But let’s keep out heads on. Why are people seemly so anxious to see so many applications become browser-based? I’m sooooooo freaking tired of this whole push to putting everything into a browser.

Geez — as soon as we do that, our “thin client” applications will become as “thin” as our “thick” clients, and in the process we’ll have become stuck behind the limitations of Javascript, we’ll have big bloated software that is all written in an interpreted language (remember the speed of desktop java?), and we won’t have *really* done anything except eliminate the software installation step. (And with modern software distribution techniques, we have made this a lot better for thick clients.)

So let’s keep some perspective. Ajax-style applications are good for lots of things. And it can even be good for the web-equivalent of desktop thick clients *when we need them* (e.g. when I have to use a browser when travelling and want to access my office email).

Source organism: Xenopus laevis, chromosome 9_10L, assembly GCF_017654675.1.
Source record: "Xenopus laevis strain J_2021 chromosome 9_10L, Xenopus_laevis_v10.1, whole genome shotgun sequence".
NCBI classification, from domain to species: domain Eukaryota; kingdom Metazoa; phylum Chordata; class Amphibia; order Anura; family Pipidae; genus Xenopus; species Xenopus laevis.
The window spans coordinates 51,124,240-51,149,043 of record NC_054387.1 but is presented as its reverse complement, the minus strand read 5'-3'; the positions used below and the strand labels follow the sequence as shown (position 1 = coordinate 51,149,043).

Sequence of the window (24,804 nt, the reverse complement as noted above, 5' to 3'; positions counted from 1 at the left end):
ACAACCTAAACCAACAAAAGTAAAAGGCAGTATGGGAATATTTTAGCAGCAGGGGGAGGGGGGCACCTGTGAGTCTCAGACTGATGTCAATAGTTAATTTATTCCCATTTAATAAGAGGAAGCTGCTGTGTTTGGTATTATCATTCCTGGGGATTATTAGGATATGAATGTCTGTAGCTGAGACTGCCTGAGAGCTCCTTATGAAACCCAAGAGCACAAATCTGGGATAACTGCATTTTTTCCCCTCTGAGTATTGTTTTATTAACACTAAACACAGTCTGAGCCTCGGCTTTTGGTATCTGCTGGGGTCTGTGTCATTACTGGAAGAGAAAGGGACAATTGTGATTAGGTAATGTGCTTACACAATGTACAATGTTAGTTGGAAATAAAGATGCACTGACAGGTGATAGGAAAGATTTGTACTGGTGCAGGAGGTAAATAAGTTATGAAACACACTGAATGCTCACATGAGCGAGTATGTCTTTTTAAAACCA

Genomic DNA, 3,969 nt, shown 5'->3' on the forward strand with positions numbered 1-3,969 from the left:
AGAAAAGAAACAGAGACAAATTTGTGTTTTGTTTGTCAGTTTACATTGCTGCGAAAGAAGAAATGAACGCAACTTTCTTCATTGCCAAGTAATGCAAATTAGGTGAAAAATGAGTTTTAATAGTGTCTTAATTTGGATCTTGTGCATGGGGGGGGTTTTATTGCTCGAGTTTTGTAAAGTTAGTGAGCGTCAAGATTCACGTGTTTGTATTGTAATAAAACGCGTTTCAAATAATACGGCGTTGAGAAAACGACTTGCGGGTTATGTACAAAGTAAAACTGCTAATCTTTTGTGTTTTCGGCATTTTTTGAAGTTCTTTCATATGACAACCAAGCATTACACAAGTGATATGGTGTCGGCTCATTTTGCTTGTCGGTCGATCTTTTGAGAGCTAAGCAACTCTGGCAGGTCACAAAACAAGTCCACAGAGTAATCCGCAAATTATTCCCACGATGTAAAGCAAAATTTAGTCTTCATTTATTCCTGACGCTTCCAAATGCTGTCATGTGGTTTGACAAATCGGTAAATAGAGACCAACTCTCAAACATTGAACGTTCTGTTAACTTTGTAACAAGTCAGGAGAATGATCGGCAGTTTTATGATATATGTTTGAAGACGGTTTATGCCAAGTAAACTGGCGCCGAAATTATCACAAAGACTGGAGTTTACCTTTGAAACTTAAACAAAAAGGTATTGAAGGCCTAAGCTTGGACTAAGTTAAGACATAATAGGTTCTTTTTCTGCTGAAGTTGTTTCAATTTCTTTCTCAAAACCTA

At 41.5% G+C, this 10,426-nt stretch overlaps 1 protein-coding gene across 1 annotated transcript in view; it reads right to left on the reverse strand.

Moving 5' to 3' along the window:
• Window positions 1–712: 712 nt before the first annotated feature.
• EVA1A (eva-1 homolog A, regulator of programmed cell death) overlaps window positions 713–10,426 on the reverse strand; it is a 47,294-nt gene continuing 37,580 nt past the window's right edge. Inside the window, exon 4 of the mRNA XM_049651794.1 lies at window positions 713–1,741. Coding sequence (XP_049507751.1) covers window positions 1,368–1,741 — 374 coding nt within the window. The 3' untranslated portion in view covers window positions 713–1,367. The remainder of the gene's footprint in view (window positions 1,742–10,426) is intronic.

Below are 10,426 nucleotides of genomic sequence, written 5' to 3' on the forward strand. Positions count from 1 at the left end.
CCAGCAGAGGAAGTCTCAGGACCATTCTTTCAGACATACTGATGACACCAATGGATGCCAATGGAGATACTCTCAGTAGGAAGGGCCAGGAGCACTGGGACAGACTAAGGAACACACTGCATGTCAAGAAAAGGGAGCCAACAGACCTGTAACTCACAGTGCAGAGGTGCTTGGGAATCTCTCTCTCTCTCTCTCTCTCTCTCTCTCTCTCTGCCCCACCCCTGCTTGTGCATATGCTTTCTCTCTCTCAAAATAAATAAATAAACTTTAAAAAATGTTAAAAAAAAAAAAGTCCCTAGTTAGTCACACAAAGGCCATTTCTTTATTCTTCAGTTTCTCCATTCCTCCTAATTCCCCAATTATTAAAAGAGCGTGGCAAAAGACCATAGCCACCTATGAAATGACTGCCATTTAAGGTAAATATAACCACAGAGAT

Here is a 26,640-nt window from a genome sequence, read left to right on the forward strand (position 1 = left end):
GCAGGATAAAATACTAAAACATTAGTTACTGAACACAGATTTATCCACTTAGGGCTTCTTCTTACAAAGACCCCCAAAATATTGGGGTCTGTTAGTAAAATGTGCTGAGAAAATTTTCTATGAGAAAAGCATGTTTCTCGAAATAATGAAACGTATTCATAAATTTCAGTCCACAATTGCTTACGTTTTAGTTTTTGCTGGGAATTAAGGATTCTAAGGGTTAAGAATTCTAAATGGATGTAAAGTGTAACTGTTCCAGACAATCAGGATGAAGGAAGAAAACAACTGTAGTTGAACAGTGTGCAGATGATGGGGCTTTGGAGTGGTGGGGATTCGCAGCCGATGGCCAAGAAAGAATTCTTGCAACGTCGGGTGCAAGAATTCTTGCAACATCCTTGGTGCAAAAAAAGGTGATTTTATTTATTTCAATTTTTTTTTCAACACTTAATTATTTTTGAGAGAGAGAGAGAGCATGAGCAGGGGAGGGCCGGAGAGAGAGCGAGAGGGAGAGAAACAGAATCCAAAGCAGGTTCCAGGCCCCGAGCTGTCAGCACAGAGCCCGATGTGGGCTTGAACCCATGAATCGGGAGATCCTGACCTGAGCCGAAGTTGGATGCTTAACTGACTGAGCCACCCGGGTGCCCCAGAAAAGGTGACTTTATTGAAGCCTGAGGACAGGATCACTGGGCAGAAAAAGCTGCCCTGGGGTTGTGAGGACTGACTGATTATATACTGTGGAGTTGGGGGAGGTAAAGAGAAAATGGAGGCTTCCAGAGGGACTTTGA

Otherwise, please build me nice, sophisticated, comfortable, fast, thick clients. I like my caching, thick-client RSS reader. It’s efficient, and lighter weight to use than Firefox.

Don’t try to take my power toys away from me – I might bite you.

(PS – the preview of this post shows it all in one block, no newlines. I couldn’t figure out how to add them (no and ). So if this is dense in the actual post, my apologies.)

Comment by Jay Batson — October 13, 2005

hello
how
are
you

Comment by graham — January 24, 2006

Finally tried Google Reader and overall I like it – although I can’t see myself using it so much when I’m at home. I have got one gripe though… In Gmail you can set up a filter that will label mails automatically – I’d like to be able to do the same in Reader, but I can’t see how it’s done. Am I missing something?

(btw Shalofin – when posting, you can enter html tags to set new lines and paragraphs as well as formatting:

<p> for new paragraph
<br> for new line

<b> for bold

– Hope you find this more helpful than annoying)

Comment by andy — April 21, 2006